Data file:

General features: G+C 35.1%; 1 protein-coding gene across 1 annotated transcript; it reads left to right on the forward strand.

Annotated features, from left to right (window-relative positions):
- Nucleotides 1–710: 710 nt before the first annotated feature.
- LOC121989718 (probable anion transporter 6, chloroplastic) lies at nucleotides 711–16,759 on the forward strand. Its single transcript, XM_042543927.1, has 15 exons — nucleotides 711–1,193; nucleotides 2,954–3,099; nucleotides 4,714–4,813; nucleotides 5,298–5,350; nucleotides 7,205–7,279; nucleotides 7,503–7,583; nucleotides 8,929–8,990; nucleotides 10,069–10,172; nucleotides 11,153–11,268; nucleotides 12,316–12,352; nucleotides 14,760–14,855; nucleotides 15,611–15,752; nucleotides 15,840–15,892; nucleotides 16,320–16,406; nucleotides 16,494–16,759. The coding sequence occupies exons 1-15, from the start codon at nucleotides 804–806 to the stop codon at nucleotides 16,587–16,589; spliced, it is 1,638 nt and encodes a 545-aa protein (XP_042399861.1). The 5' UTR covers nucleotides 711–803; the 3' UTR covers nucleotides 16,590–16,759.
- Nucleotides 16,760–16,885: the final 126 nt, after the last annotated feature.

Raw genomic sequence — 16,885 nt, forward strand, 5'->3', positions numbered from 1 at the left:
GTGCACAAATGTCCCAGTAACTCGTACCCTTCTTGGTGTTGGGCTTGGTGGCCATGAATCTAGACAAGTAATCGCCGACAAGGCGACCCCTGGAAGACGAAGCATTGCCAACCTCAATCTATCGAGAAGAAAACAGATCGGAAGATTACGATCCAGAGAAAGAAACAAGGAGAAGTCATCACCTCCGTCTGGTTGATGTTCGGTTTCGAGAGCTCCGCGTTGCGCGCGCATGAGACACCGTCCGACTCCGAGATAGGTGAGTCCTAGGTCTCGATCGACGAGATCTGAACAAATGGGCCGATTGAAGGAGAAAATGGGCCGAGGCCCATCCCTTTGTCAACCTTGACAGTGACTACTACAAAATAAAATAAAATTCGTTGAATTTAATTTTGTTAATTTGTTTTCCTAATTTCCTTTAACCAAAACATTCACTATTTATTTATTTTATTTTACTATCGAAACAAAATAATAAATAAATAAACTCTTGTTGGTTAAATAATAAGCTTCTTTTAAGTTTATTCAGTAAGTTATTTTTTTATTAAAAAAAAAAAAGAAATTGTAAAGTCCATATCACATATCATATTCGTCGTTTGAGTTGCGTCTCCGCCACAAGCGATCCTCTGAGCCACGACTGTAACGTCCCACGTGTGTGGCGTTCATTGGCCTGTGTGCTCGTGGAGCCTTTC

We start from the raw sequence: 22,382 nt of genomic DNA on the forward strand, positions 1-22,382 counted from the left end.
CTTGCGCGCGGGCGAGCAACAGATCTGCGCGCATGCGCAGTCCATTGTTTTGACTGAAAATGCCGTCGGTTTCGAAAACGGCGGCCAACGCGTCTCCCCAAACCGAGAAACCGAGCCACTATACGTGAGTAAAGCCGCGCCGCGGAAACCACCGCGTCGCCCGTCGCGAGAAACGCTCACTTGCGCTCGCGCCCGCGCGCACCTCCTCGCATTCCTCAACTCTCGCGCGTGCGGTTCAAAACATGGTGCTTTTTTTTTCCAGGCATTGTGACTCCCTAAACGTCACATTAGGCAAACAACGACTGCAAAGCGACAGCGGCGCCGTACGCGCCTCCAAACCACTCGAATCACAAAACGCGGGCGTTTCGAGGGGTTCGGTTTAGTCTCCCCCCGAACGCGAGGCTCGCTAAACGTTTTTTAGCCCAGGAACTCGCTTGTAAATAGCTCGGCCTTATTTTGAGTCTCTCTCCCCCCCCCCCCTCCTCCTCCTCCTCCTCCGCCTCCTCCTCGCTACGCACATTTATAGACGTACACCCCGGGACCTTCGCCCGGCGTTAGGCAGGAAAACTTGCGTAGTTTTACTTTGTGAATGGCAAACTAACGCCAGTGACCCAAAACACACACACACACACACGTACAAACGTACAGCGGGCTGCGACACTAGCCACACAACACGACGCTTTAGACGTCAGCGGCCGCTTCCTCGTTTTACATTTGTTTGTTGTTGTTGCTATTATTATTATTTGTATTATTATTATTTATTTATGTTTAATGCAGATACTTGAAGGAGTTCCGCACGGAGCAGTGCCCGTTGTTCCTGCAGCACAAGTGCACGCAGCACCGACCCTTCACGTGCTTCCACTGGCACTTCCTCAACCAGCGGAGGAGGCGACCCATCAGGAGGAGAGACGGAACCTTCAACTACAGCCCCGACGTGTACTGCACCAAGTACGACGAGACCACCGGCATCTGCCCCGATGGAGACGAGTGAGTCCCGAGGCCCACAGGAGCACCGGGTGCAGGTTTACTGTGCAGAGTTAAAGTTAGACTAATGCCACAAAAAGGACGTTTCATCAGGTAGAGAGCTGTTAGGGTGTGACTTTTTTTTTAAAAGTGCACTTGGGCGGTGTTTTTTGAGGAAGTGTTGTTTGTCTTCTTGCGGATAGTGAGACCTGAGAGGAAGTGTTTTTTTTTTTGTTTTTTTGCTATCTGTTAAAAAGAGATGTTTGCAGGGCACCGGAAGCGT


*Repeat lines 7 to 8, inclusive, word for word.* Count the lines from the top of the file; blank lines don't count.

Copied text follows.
GTGCACAAATGTCCCAGTAACTCGTACCCTTCTTGGTGTTGGGCTTGGTGGCCATGAATCTAGACAAGTAATCGCCGACAAGGCGACCCCTGGAAGACGAAGCATTGCCAACCTCAATCTATCGAGAAGAAAACAGATCGGAAGATTACGATCCAGAGAAAGAAACAAGGAGAAGTCATCACCTCCGTCTGGTTGATGTTCGGTTTCGAGAGCTCCGCGTTGCGCGCGCATGAGACACCGTCCGACTCCGAGATAGGTGAGTCCTAGGTCTCGATCGACGAGATCTGAACAAATGGGCCGATTGAAGGAGAAAATGGGCCGAGGCCCATCCCTTTGTCAACCTTGACAGTGACTACTACAAAATAAAATAAAATTCGTTGAATTTAATTTTGTTAATTTGTTTTCCTAATTTCCTTTAACCAAAACATTCACTATTTATTTATTTTATTTTACTATCGAAACAAAATAATAAATAAATAAACTCTTGTTGGTTAAATAATAAGCTTCTTTTAAGTTTATTCAGTAAGTTATTTTTTTATTAAAAAAAAAAAAGAAATTGTAAAGTCCATATCACATATCATATTCGTCGTTTGAGTTGCGTCTCCGCCACAAGCGATCCTCTGAGCCACGACTGTAACGTCCCACGTGTGTGGCGTTCATTGGCCTGTGTGCTCGTGGAGCCTTTC

We start from the raw sequence: 22,382 nt of genomic DNA on the forward strand, positions 1-22,382 counted from the left end.